How to Draw Modern Ink and Watercolor Florals PLUS Free PDF Guide to Picking a Reference Photo | Isa Down | Skillshare

How to Draw Modern Ink and Watercolor Florals PLUS Free PDF Guide to Picking a Reference Photo

Isa Down, Artist, Educator, Author

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9 Lessons (31m)
    • 1. Intro/Course Trailer

    • 2. How to: Picking Your Reference Flower

    • 3. Class Project: Cosmos Flower

    • 4. Materials

    • 5. Pencil Sketch & Layout

    • 6. Adding Watercolor

    • 7. Ink: Botanical Line Drawing

    • 8. Ink: Shading & Detailing

    • 9. Wrap Up


About This Class

Welcome! I am Isa Down, and I am the artist and creative designer behind Poppy and Gray Co. In this 30-minute class, you will learn the step-by-step process for creating bright, eye-catching, modern florals, using ink and watercolor.  Together we'll be creating a fun, bright, splashy masterpiece.  This class is meant for anyone, whether you're just starting out, or have drawn hundreds of flowers before.  I'll be showing you my unique style for creating modern florals, and from the steps you learn in this class, you'll be able to create any modern florals you wish! I can't wait to see you in the classroom. 

As a BONUS, I have also included a FREE pdf quick-guide for choosing your reference photos: what you should look for, what to think about if you're taking photos yourself to use as reference guides, and how to be sure you aren't breaching any copyright laws by using google images as your reference.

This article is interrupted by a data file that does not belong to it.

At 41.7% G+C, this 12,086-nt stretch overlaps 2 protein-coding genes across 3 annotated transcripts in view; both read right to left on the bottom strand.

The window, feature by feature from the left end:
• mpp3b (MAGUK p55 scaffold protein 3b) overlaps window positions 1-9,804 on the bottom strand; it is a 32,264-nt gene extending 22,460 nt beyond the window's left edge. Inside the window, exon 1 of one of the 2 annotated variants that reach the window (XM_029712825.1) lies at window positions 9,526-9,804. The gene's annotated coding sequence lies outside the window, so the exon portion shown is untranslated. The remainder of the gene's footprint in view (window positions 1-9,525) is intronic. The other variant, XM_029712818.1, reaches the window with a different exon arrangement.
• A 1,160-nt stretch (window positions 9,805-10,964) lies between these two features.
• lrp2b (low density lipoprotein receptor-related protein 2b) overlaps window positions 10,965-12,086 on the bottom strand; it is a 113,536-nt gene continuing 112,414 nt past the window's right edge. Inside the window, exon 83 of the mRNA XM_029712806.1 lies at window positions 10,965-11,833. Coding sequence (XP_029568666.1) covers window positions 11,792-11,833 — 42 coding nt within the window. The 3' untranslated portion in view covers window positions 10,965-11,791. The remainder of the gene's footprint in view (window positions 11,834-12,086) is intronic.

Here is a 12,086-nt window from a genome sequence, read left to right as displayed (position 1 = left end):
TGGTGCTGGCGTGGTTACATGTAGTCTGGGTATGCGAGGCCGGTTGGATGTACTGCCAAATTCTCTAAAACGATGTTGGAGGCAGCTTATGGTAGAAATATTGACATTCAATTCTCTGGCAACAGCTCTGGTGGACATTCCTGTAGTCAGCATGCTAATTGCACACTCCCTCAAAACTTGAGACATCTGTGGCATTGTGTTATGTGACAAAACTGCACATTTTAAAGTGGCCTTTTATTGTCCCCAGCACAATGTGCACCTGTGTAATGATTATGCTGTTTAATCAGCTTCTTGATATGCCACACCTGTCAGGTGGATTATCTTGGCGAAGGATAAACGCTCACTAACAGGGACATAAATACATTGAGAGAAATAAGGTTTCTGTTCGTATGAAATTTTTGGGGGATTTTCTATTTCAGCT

1. Intro/Course Trailer: way. Hi, I'm Lisa, and I'm the creative designer and artist behind Poppy and Graco. In this class, I'll be teaching you how to create modern florals. Using ink and watercolor. I'll be walking you step by step through my process for creating these fun, splashy, eye catching modern florals and together will be creating a really beautiful masterpiece. If you have never drawn a flower before in your life or you've drawn hundreds of them, this class is for you. You'll be learning new skills to take these out into the world and create whatever florals you wish to create. And I'm super excited to teach this class, so let's go ahead and get started. 2. How to: Picking Your Reference Flower: e guys. I just wanted to go over really quickly. What are projects for the class will be on water reference. Photo is this is the reference photo. It's a quick picture that I took in my garden this morning of a beautiful cosmos flower with vibrant pink color with this bright yellow center. And I just thought it had a really beautiful color. Um, and contrast to it. So I wanted to draw this. I also wanted to point out a couple of features I really like to look for when I'm looking for a reference photo. Um, I really like when pedals are curved up like this and have a little bit of character at the ends of them. Gives lots of movement and dynamic to the flower. But I love about the Cosmo is it has these lines already in the pedals here, which are its shade and shadow lines. But they give you good reference for when you're doing your botanical line shading with your botanical line drawing. I also picked this because it had this beautiful curve to these two pedals and I wanted to be able to give some perspective and movement in my photo. And so I'm always looking for flowers that have a little bit of movement to them. If I can't find one, that's exactly what I'm looking for. I will, of course, just make it up and create that dynamic and movement by drawing in a fold to a pedal. But it's always kind of fun when you find one that has these perfect folds to it. I also really liked this as a reference photo because it has this little bud here that's just starting to bloom with a little bit of pedals around the bottom. And everything's leading down to the stem here, where they connect out of the picture where you can't see. You want to make sure that you're looking for flowers that come in different stages of growth. You want to look for buds, things that are just starting to bloom, ones that are in full bloom and also ones that are starting to lose their pedal and almost even start to decay. They're all such a beautiful process of the flower, and it's really fun to be able to include those different dynamics when you're doing ah floral drawing. Make sure that if you're taking photos yourself of the flowers that you see which I do obsessively, Um, And you may also find that you enjoy doing this. Just make sure that you take a photo of the leaves as well. I have found myself drawing a beautiful flower that I saw on a walk, and I had no idea what it waas what type of flower and realized I didn't get any, um, pictures of the leaves, so I wasn't sure how to draw the leaves in with the flowers, especially leaves in the angle, or from the angle that I took the flower photo. You can certainly try to figure out what flower it is if you're not sure or google the leaf photos as well. But it's always kind of nice to have a leaf from angle that you took the flower photo. If you're taking reference, photos yourself and make sure if you're taking photos to take them at different angles so you can see all aspects of the flower. If you're holding a flower in your hand and using it as a reference, you can just turn the flower in your hand and look at it from all the different angles. Zoom in by holding it closer to your eyes and see everything that you want to see. But if you've taken a photo of something on the hiker walk or in your neighbor's yard or outside the grocery store, you want to make sure you got some photos from different angles to really understand the flowers so that you can draw the different faces of it well. And lastly, I always like to look for a curve to the pedals to add dynamic and movement to my drawing. Whether that's a fold in the pedal, it's bending back a little bit. It's falling down a little bit. I like to get an angle where there is a bit of fold to give that movement to my flower. And if you don't see it in the flowers, I usually just draw them in because I think it adds some dynamic to the flower, and it helps draw your I N and make you look at the photo longer and makes your brain ask questions about what's going on in the photo and just really draws you into the picture. So these are my tips for picking your reference flower whether you're taking photos googling, um, picking flowers or any of the above, these are all really great ways to look at the reference photos that you're considering. 3. Class Project: Cosmos Flower: All right, everybody. I wanted to show you the final project that we're going to be creating together. This is our class project. We're going to be drawing this beautiful pink, splashy cosmos flower. Um, for our class project, and I will be taking you step by step through the process for creating this. So if you've never drawn a flower before, please don't be intimidated or daunted by anything. We'll be going through this together. And the joy of skill share classes is you can always pause and go back if you need to, so we'll never go too fast for you. And if you wanted to draw something else and you're comfortable drawing florals or I'm going to slow anyone a speed through or just kind of zoom ahead and find your own creative way of making modern floral. They absolutely encouraged you to pick your own flour and just follow the steps in my videos to create your own unique modern floral. And be sure to post it on Instagram and tag me at Poppy and Graco were posted in the Class Project section of our class here on skill share so that I can see what you've created. I'd love you for you to do this, no matter what. If you end up doing the cosmos with me, where if you end up doing your own flower or if you do the cosmos and then another flower because you had so much fun doing it, I want to see them all. So make sure you tag me and everything. Next, we're gonna talk about materials and then we're gonna go ahead and get started, so let's go. 4. Materials: you talk about materials really quickly. You don't need anything particularly fancy for this class. So don't go out and buy all the really expensive things if you don't want to. Um, most of this stuff you might even already have lying around the house. You're gonna need a pencil for sketching out your flowers before we apply the watercolor and an eraser. To go with that, you're going to need a paintbrush. Um, I tend to use a thicker paint brush for my watercolor when I'm applying it for this style. But if you're wanting to do anything with more detail, I would recommend a thinner brush than this one. I have no idea what brand this is. It has no markings on it at all, But it's the one I tend to use the most. We're also gonna want to find lander pen. This one is Micron, and I used to Size is the most the 005 and 01 The's air both pretty thin tips. But, um, they work really well for me and my style, where I like to do the very thin, detailed drawings. So I tend to use these two sizes. It's a 20.2 millimeter and a 0.25 millimeter tip. However, they do come much bigger than this. So if you want more thick, bold lines, go ahead and get a bigger pen sized. I would just recommend that whatever brand you use, you get archival ink so that, um, it doesn't fade over time. It's not going to run If your hand uh first, much of your hand runs over it because it dries almost immediately and it won't leak through the pages. Well, so you won't get the black lines on the other side of the page, and you're also gonna need some watercolors. I tend to use the prima watercolor set just because it's so portable. Easy to take with me Anywhere I go, um, and I have two sets of them tropicals on the classics, and they have other options as well. But I tend to like these two to blend colors together. I feel like it gives me a good variety without being having too many paints lying around, um, are carrying with me in my case, and then lastly, you're gonna need paper. I tend to use the Bristol paper because it's thick enough that it's not going toe warp when I apply the watercolor, um, to the page. And at the same time it's thin enough or smooth enough. Excuse me that it's going to take the archival fine liner pen ink really well, and you're gonna have a lot of control over your inclines. You're not gonna run into any bumps or anything like that that you might with the watercolor paper, so that's what I tend to use. So let's go ahead and get started with our project. 5. Pencil Sketch & Layout: right, guys. So let's talk about designing the layout for our flower. I always like to have a bit of a curved my stem because it draws the eye in and gives the flour little bit of life. And you also want to be looking at how the petals fall. You can certainly do something where you just have flat pedals in a circle like with the daisy. But if you give it a little bit of curve or a little bit of perspective, it's going really bring your flower alive. So I always like to look for that now, today we're gonna be drawing the cosmos flower, which I have a reference photo of from my garden that I took. So that's what I'm using today as my reference photo. Um, So what we do first is we're just gonna want to draw ah light pencil sketch to give us an idea of where everything the pedals and the leaves are gonna be Fallings. We have some idea of how we're going to be applying the watercolor. Um, you want to make sure when you're doing the pencil part that you are not pushing down too hard because you don't want it showing through the water color too much, but you wanted to show through enough that you are able to see where your lines were when you apply the Fine Liner Inc later, Um, Harry, if it's a flower that I'm not as familiar with or something that I really want a very specific look to, I will always do the pencil first. If it's something I just kind of want to sketch, and I'll just go ahead and apply my ink with an idea in mind of where I want everything to be on the page, Um, and then I can just go ahead and apply the ink blindly. If there's something you don't like, this is the time to change it. Um, definitely one of a race if you feel like the line of the flower wasn't how you wanted it to be. This is the time to do it, cause, of course, once you start applying, thank you can't really erase the ink, so definitely keep that in mind while you're applying your pencil. Now, in this part, I really try to do a light, but not as detailed sketch of the in cleaves but I'm also wanting to just do a rough sketch of where I think my stem will be. And if I think I'm gonna have any but coming off of it because I might want to put some water color down there as well. Um, depending on if the buds are blooming at all. And that's really all that I end up doing for my watercolor or for my pencil sketch for my flower is making sure I know where my pedals are going to be and then just giving myself a rough outline of where I think my stem and any buds might be. 6. Adding Watercolor: that way. It's timeto watercolor. I always start with a base color that is the most similar to the color of my reference photo or the color of the flower that I'm wanting it to look like. And the biggest thing with this part is you really want to have enough water on your paintbrush. And as you're applying, you're not just gonna because we're not going to be doing exactly detailed within the lines of our pencil sketch. Um, you want to offset things intentionally. You want to be intentional in your messiness? Um, I tend to make the water color contrast with whether flower lines will be because I don't want it directly over where it will be. Or it looks like I tried to make it fit into the lines and I didn't succeed very well. I accidentally colored outside the lines when really I'm making an intentional effort to draw outside of the lines, you could do it in whatever shape you want. Um, but I tend to make it a little bit more crazy and outside the lines. And then I always want to come in with at least one extra color, um, to add a little bit of dimension, but to make it also pop a little bit, Um And it could be really any color that you want in this particular flower. There is yellow in the center, so I'm going to add a little bit of yellow. Just, um, give it the illusion of having a center. But as you can see, even my yellow bit isn't gonna be exactly centered and it's gonna fall over the page, and it's gonna look a little bit messy. You can also decide if you want to add any color to where your butt is going to be. Sometimes I like Teoh. Add them together so it doesn't look like I intentionally just added an extra blob over there. Because the whole point of this is that it looks a little bit unintentional. Even, um, it looks a little messy even when you're being intentional with it. And now my favorite part is definitely adding extra water to your brush and extra color and just flashing on their I typically will do two different colors. I will either use two of the colors that he used for the flower, or I'll use a more complimentary color in there as well. In this instance, I'm using the 1st 2 pinks that I used, and I'm gonna not do any of the yellow. And all you do is just a tap top of the brush. And it works best if your brushes really wet with ink or with the water color on there so that you don't have to tap it too hard to get really good thick blotches that really add a lot of life and movement and, um, dimension to your painting. And I typically will go through and make sure that any of the blotches that landed in my flower get blended in a little bit so that we don't have too many spots right over my flower to take away from the beautiful, blotchy nous that is the flower. All right, so we're gonna let this dry, and then we'll come back and we'll work on the line drying part of this 7. Ink: Botanical Line Drawing: All right, so we're back and by now, or watercolor has dried. And as you can see, we have this beautiful bleed in the watercolor where everything's kind of meshing and melding together, and it's just so beautiful and delicious. I love it so much. So what I have in front of me, which you can't see at the moment, is my reference photo, which they have just to the side of where my paper is. And you can see the reference photo here on what it looks like. I always like to start in the middle and just look really closely at what the center of the flower looks like and try to imitate that shape by using smaller shapes to create the larger shape. So each little one kind of has. It's almost like 1/2 circle, but I'm going to be using just building it on top of each other to create the center of my cosmos. This is always my most favorite part is applying ink because it really starts bringing everything alive. And as you can see, you can still kind of see the pencil line through here. So you have a rough idea of where your pedals were that you had already sketched out. Um, and at this point, there faded enough in there that you're gonna go along the general same lines. But you can also vary it a little bit. If you decide that you wanted a shape to be slightly different, you can a raise a little bit through the water color. But it's not gonna races. Well, as if you're just racing straight over the pencil, so keep that in mind as well. All right? So just using my reference photo, I'm gonna go ahead and draw my flower. And I put a couple lines in just to give myself a sense of the direction that the pedal is falling and where the shadows they're going to be and where I'm gonna be doing my detailed lines which will just help me figure out the layout of the rest of the pedals as well, as well, of course, using my reference photo to take a look at this and see what exactly I have going on here. When I'm picking my reference photos. I always look for something that has curve and a fold to. It's something that's going to really give it a little bit of excitement and really draw the eye in a little bit. Um, we don't just want something that's just straight head on. I mean, you might, you might like, enjoy the look of that. But I always like the look of something that's a little bit of a curve to it, something that has a little bit of interest that draws the eye end. It makes your brain and ask a few questions so you end up looking at it a little bit closer and trying to figure out where the pedal was falling and how it's all going. Um, just brings a little bit more dynamic to the painting in the drawing that you're doing. If you're just starting out with line drawing, definitely start where you are most comfortable. If you are most comfortable just focusing on head on flowers while you start figuring out how to make the lines look like you want them to look how to make a line look like fold and go ahead and do that, of course. So those are my pedals that I have down. And as you can see, um, this was my original pencil line. So I definitely deviated from that a little bit. Um and I will just make sure that when I'm doing my shading lines in the next video, that, um I think about where the new placement of my pedals IHS when you're doing this. Demir also wanting to think about where am I going to have my leaves come off of here? Cosmos tend to have these really long thin with believes, so I'm probably gonna have one come out on this side. Definitely Want to leave a space as you're drawing. You're stem down here, is you? Don't end up some strange lines. Gonna have one come off close to where this but is coming up a swell. And here's where you can also have a little bit of imagination and how you draw your flower because you don't have to draw exactly like you see it. Cosmos flowers. If you've seen them in real life or you've seen pictures of them, they have a lot of pedals attached to them and they could get really messy. And you may not want to have that kind of messy look to the drawing that you're doing so really just focus on this style and the look that you're wanting to create with your drawing. You don't have to do every single pedal for every single leaf you're gonna use your own unique style and your knowledge of what looks good on the paper to create your flower. Now this Bobo that I, her bud that I had taking a picture of from my garden just starting to come out the pedals were just starting to come out. So we still have some of this, but still attached to it. Then there are definitely some pedals starting to come out of here when they give the idea of it beginning to bloom. But it hasn't quite bloomed yet. Now the leaves that I'm doing, I am just making up the design of them as I go, because I can see the general look of the pedals, the leaves of the cosmos. But I don't want to do exactly how it looks in my reference photo, because it just seems a little bit too messy for the style that I'm doing today so I can see that they tend to overlap. They wrap around each other, they long and thin and from there, Aiken, he is my imagination And create whatever I want to create. - Once you're satisfied with what you have, you're gonna move on to the shading part. 8. Ink: Shading & Detailing: Now it's time to start our detail ing and our sheeting. I have gone through and we've done the watercolor gotten rid of the pencil lines, any guidelines that were visible and we went through in traced over with Our Inc. And now it's time to do the shading when your shading and thinking about, um, botanical line drawing. When you're looking at the pedals, you're gonna be doing shading lines within the dips of the pedals wherever it dips down. That's this, um, where you're gonna have a bit of a shadow, and that's where you can put your shading lines in there. So right here where it dips down, gonna go ahead, do a couple little lines in there to indicate that there is a a little bit of a dip there, and you're gonna want to do your shading lines in the direction that your pedal is curving . If you need to take a look at 1000 reference photos to figure out how the lines might go, then go ahead and do that. The fun thing about Cosmos is you can see within the reference photo itself all the different lines and shadows that come with the cosmos pedal. So it's a really great one to practice on if you're not comfortable with the shading part of botanical line drawing, because it almost gives you the exact things, the exact places where you need to put your lines. So go ahead and put your shading lines in and also keeping in mind that it's depending on where the light is coming. It might be a little bit darker under a pedal like in here. It's gonna be a little bit darker on. It might be a little bit darker, closer to the stomach as well. And the shading lines that I do are just. I am holding the pen down and I flick out. And as I flick, I'm lifting up the pressure on the pen. So it starts out a little bit thicker and gets thinner as it goes along, instead of just having a straight line that's kind of has no movement or dynamic to it. This style really gives a lot of movement to the flower and the pedal without having to figure out a way to draw in movement other in other ways. - Now , when this one, this bottom part is the under part of the leave. So I want to give that a little bit more darkness and depth in the corners here where there seems to be a little bit more shadow. But I also want to leave it a little bit lighter as well, because in the photo, it's has some lightness to it. The top part is definitely a little lighters. I'm gonna leave it pretty laid up on top just to give it that depth and dynamic. When you're doing the under part of a curve or the fold of a pedal, you want to think about the direction that it's going. It might look like it's kind of coming down this way, but if you think about it, the base of the pedal is down here. So the direction is gonna go in a similar way that the other lines on this one are going some fold. They're gonna look like they're going a different direction. So you just need to pay attention to the source of the pedal to give you an idea of the direction that your lines are going to need to take. And, of course, you always want to keep in mind where your light sources, You know, if you have a light coming from directly above, it's gonna be pretty light on top, and then these bottom parts would be much darker. If you have a light coming from over here, how is that going to affect your pedal? These ones that are curved up more it's might be darker up here were darker down here. It just kind of depends on where your light source is coming, and that's something definitely to think about. If you're not sure what it's going to look like and you have the actual flower in your hand , grab a flashlight or light on your phone or an overhead lamp, and you can hold the flower in different angles with a light source coming from different angles and really examine where those shadows fall so that you can make sure that you're getting all the shade lines and the detail ing lines where they need to be. When I'm doing the stem, I tend to put shade lines on the right hand side more densely, with some very variation going on to the left hand side as well, just to continue with the dynamic movement that I'm trying to create in this flower. It's always darker up right where it comes out of the base of the flower because it's hiding under the shadow of the flower. Unless the flower is one that just reaches straight up and you have the right light source that's coming just straight in front of that, then you may not need shading in there, but for the most part is gonna be a little bit darker right at the base of where you're coming from. And there we go. That's the shading of our modern floral that we created. And now we're just gonna go to our wrap up. You guys are almost done. 9. Wrap Up: Congratulations. You did it. You now know how to take the skills from this class and drop gorgeous modern florals and create any floral combination that you want. Teoh, how exciting is that? No, I just want to say thank you so much for joining me in creating this project. I would absolutely love to see what you've created. So go ahead and post them in the comment section of this class or if you post them on instagram, make sure you tag me at Poppy and Graco so that I can see your beautiful work and share your work in my stories on Instagram, I'm always available for feedback, So feel free to get in touch with me. And I'd be happy to answer any questions or give any feedback that you need. Thanks again for taking my class. And I hope to see you again in a future one